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‘This Doesn’t Look Good’: Records Show LBPD Failed to Properly Document Over 1,000 Facial Recognition Searches

LA County Sheriff Alex Villanueva & candidate Robert Luna oversaw improper searches

A face made up of shades of red and a series of white lines connected to circles intertwining with a cell phone with the its screen pointed toward the face.
Artwork by Catherina Riesgo (@archiveoflove)

Newly obtained records show that in recent years the Long Beach Police Department has run over a thousand facial recognition searches without indicating any suspected criminal activity, flouting established transparency rules critical to the internal auditing and oversight of law enforcement’s use of this highly invasive technology.

Instead of crimes, most of these searches simply referenced the 2020 George Floyd demonstration — a constitutionally protected activity.

The “detailed search audit” of the facial recognition queries was reviewed by FORTHE after being turned over by the Los Angeles County Sheriff’s Department (LASD) in response to a 16-month-old public records request submitted by CheckLBPD.org, a local police watchdog organization.

The records cover the period between 2009 and 2020 and show information the LBPD disclosed about each of the over 4,000 facial recognition searches it ran through a vast mugshot database maintained by the LASD. The database, known as the Los Angeles County Regional Identification System (LACRIS), can be accessed by 64 law enforcement agencies within the county and contains millions of booking photos dating back to the mid-1990s, as well as other biometric data. Once an image of a person’s face ends up in the LACRIS database, there is no way to remove it, even if a person is never charged with a crime.

Each time a law enforcement agency conducts a facial recognition search through LACRIS, they are required to fill out a request form, which must list, among other information, a criminal case number associated with each query, according to the sheriff’s LACRIS use policy. This request form must then be approved by LACRIS personnel.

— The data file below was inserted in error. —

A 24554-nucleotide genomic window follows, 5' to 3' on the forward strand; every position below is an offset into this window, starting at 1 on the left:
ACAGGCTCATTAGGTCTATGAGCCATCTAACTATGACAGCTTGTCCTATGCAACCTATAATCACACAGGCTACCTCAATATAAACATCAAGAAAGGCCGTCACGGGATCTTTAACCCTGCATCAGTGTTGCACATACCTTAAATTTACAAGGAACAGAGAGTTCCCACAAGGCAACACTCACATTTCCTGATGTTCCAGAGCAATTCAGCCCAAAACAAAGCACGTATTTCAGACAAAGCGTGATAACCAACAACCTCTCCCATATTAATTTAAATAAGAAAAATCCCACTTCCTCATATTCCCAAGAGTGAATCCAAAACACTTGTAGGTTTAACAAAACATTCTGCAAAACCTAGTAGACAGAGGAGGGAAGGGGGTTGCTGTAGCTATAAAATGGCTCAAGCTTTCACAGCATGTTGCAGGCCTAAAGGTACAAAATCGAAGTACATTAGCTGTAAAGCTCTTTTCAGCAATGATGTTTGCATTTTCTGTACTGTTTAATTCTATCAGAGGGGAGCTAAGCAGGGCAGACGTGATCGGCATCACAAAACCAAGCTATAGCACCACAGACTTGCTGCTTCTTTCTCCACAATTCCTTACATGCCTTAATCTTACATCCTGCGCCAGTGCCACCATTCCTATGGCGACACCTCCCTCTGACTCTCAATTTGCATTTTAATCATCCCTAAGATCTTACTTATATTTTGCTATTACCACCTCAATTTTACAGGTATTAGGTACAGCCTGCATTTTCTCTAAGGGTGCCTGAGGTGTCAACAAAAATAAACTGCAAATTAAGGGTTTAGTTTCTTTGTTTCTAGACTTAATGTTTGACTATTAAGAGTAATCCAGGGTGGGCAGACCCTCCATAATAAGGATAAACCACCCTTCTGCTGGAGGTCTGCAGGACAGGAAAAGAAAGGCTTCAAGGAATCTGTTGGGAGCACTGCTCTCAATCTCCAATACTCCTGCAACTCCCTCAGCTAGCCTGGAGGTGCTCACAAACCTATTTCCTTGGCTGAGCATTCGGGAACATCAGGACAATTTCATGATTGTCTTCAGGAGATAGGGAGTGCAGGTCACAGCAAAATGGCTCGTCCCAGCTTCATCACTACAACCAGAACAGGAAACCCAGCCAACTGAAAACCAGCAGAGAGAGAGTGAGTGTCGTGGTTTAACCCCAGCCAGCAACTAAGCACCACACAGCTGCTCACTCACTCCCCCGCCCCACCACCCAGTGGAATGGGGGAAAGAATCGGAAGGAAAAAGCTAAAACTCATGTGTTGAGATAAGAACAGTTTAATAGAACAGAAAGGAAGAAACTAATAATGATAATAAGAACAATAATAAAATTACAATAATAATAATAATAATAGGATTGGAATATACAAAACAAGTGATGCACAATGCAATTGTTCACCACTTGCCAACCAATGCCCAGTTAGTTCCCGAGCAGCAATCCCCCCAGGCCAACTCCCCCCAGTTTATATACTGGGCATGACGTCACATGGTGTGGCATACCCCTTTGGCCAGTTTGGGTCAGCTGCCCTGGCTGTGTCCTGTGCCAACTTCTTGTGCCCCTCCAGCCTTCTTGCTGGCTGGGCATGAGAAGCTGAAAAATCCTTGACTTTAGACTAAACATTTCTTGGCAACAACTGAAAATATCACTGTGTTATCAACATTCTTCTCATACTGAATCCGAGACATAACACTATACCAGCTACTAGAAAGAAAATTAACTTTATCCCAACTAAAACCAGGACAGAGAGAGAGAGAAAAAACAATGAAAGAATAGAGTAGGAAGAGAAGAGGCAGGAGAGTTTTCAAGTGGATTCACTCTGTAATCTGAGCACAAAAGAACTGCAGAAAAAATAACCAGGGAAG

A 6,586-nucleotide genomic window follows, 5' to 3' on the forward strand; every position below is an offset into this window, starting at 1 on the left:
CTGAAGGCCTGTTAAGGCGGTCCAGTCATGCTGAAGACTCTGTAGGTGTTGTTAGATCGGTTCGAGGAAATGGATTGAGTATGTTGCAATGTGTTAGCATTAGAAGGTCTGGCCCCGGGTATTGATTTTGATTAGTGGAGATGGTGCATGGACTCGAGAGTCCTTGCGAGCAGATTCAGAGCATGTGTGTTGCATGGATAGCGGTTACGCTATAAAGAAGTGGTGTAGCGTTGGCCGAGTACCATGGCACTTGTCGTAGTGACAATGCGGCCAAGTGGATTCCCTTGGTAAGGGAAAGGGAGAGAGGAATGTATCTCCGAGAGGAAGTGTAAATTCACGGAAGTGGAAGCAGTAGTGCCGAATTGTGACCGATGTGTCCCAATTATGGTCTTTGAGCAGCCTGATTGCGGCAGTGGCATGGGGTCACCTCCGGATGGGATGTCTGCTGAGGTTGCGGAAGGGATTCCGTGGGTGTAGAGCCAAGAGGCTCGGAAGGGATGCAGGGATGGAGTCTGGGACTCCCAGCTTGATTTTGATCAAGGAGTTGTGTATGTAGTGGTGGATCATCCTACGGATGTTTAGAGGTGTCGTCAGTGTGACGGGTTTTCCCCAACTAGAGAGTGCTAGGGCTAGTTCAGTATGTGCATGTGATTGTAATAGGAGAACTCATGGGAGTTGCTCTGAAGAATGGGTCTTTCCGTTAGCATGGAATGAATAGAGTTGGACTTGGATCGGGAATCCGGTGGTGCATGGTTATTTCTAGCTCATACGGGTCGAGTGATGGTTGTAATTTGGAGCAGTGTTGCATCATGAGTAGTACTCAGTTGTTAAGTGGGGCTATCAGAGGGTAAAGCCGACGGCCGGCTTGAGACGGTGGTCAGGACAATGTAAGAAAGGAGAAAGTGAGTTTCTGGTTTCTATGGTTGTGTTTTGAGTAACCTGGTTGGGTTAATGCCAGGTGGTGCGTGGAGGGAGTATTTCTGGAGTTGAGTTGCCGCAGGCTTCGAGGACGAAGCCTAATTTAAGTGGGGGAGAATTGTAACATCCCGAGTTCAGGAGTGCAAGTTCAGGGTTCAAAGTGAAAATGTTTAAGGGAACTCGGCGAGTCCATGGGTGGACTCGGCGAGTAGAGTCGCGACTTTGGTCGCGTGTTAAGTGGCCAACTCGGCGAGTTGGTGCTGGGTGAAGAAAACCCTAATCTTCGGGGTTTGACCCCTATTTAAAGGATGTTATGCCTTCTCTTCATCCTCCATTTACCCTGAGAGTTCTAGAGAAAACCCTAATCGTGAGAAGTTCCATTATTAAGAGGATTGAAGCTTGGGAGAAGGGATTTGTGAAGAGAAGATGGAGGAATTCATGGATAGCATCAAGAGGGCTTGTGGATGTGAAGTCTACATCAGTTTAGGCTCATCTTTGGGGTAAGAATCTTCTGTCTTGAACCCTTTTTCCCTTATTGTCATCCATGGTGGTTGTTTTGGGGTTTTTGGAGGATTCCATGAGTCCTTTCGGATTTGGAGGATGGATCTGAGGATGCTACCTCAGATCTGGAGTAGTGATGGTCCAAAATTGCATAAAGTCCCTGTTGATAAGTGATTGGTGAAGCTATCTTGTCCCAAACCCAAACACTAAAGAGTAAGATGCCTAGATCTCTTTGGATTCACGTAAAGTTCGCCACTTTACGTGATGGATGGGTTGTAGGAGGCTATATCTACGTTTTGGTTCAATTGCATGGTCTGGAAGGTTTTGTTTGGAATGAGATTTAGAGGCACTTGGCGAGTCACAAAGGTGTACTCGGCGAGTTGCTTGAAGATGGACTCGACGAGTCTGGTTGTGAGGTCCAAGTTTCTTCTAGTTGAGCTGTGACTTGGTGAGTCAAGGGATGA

Yet the logs show that between June and November 2020, there were 711 instances in which the LBPD conducted facial recognition searches through LACRIS and listed only “PDPROTEST” — or some variation of this entry — as a reason for the search without disclosing a criminal case number. 

A search log of 20 inquiries conducted on 6/15/2020 between 10:04AM and 3:25PM tagged PDPROTEST.
A screenshot of the detailed search audit showing some of the LACRIS facial recognition search requests made by the LBPD in which they inputted “PDPROTEST” as the reason for the query. Redacted throughout the document are the user name, name, and email address of the officers who ran the searches.

These searches came in the months following the anti-police-brutality uprising that saw an estimated 5,000 demonstrators take to the streets of downtown Long Beach on May 31, 2020. A comparatively smaller group of people also vandalized and looted businesses.

FORTHE has previously reported that there was a major uptick in the LBPD’s use of facial recognition technology in the months following the protest. 

According to the LBPD, the “overwhelming number of concurrent criminal events involving hundreds of suspects” that day led to the creation of a Looting Task Force. To follow up on leads, investigators from the task force ran facial recognition searches on images taken from security footage that captured suspects who “did not have distinct case numbers.” 

Instead, police said, “a broad label was utilized in these searches.”

However, legal experts say that because these searches were tagged with such a generic label and are not associated with a criminal case, it is impossible to independently determine whether the LBPD stayed within constitutional bounds when running images of faces through LACRIS.

“If they were monitoring people who were going to these protests under the theory that these people might be suspicious or they might suspect them of a crime simply because they had gone to this protest, that’s pretty illegal,” said Mohammad Tajsar, a senior staff attorney at the American Civil Liberties Union of Southern California. “We definitely need to know more, obviously, but this doesn’t look good for the City of Long Beach.”


Other law enforcement agencies have been caught using facial recognition technology on Black Lives Matter protesters in the past, including in Baltimore and Florida, where police tagged their search requests with “possible protest organizer” and “associates.”

Greg Buhl, the lead researcher at CheckLBPD.org, said the LBPD’s shoddy recordkeeping should make anyone who attended the protest wary about whether they were being surveilled.

“The LBPD hasn’t given protestors any conclusive reason to believe their faces weren’t run through LACRIS, either as departmental practice or on officer’s individual initiative,” said Buhl.